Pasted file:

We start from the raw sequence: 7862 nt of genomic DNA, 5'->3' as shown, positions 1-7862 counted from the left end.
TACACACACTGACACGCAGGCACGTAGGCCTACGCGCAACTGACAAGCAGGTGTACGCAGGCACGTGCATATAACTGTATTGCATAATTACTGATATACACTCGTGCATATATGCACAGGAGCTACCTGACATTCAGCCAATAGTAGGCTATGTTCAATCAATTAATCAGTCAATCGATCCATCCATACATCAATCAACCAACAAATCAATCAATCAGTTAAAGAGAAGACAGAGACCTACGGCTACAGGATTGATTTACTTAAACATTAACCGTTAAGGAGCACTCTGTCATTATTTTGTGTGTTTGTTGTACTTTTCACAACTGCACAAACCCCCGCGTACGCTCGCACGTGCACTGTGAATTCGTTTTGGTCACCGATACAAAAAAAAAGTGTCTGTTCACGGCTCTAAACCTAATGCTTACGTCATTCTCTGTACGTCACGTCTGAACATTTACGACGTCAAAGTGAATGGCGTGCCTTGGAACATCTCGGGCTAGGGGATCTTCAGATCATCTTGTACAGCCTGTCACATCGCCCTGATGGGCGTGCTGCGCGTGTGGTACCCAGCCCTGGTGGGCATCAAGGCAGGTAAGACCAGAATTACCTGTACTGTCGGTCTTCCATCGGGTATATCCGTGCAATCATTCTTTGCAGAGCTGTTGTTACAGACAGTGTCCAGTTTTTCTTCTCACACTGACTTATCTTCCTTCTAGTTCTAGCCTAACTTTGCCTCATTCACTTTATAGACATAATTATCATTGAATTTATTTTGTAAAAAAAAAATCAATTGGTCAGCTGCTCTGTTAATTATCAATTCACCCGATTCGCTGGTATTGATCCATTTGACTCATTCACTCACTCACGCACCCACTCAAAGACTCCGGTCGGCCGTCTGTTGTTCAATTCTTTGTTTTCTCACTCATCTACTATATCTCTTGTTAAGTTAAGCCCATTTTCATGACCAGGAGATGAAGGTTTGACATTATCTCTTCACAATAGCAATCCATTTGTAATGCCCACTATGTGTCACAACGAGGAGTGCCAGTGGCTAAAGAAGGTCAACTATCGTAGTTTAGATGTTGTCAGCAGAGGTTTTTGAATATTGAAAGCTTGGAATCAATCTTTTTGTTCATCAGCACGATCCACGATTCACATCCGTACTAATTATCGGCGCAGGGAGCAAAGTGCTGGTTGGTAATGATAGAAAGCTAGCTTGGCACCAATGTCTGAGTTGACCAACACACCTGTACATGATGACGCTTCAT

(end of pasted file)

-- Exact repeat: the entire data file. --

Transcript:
We start from the raw sequence: 7862 nt of genomic DNA, 5'->3' as shown, positions 1-7862 counted from the left end.
TACACACACTGACACGCAGGCACGTAGGCCTACGCGCAACTGACAAGCAGGTGTACGCAGGCACGTGCATATAACTGTATTGCATAATTACTGATATACACTCGTGCATATATGCACAGGAGCTACCTGACATTCAGCCAATAGTAGGCTATGTTCAATCAATTAATCAGTCAATCGATCCATCCATACATCAATCAACCAACAAATCAATCAATCAGTTAAAGAGAAGACAGAGACCTACGGCTACAGGATTGATTTACTTAAACATTAACCGTTAAGGAGCACTCTGTCATTATTTTGTGTGTTTGTTGTACTTTTCACAACTGCACAAACCCCCGCGTACGCTCGCACGTGCACTGTGAATTCGTTTTGGTCACCGATACAAAAAAAAAGTGTCTGTTCACGGCTCTAAACCTAATGCTTACGTCATTCTCTGTACGTCACGTCTGAACATTTACGACGTCAAAGTGAATGGCGTGCCTTGGAACATCTCGGGCTAGGGGATCTTCAGATCATCTTGTACAGCCTGTCACATCGCCCTGATGGGCGTGCTGCGCGTGTGGTACCCAGCCCTGGTGGGCATCAAGGCAGGTAAGACCAGAATTACCTGTACTGTCGGTCTTCCATCGGGTATATCCGTGCAATCATTCTTTGCAGAGCTGTTGTTACAGACAGTGTCCAGTTTTTCTTCTCACACTGACTTATCTTCCTTCTAGTTCTAGCCTAACTTTGCCTCATTCACTTTATAGACATAATTATCATTGAATTTATTTTGTAAAAAAAAAATCAATTGGTCAGCTGCTCTGTTAATTATCAATTCACCCGATTCGCTGGTATTGATCCATTTGACTCATTCACTCACTCACGCACCCACTCAAAGACTCCGGTCGGCCGTCTGTTGTTCAATTCTTTGTTTTCTCACTCATCTACTATATCTCTTGTTAAGTTAAGCCCATTTTCATGACCAGGAGATGAAGGTTTGACATTATCTCTTCACAATAGCAATCCATTTGTAATGCCCACTATGTGTCACAACGAGGAGTGCCAGTGGCTAAAGAAGGTCAACTATCGTAGTTTAGATGTTGTCAGCAGAGGTTTTTGAATATTGAAAGCTTGGAATCAATCTTTTTGTTCATCAGCACGATCCACGATTCACATCCGTACTAATTATCGGCGCAGGGAGCAAAGTGCTGGTTGGTAATGATAGAAAGCTAGCTTGGCACCAATGTCTGAGTTGACCAACACACCTGTACATGATGACGCTTCAT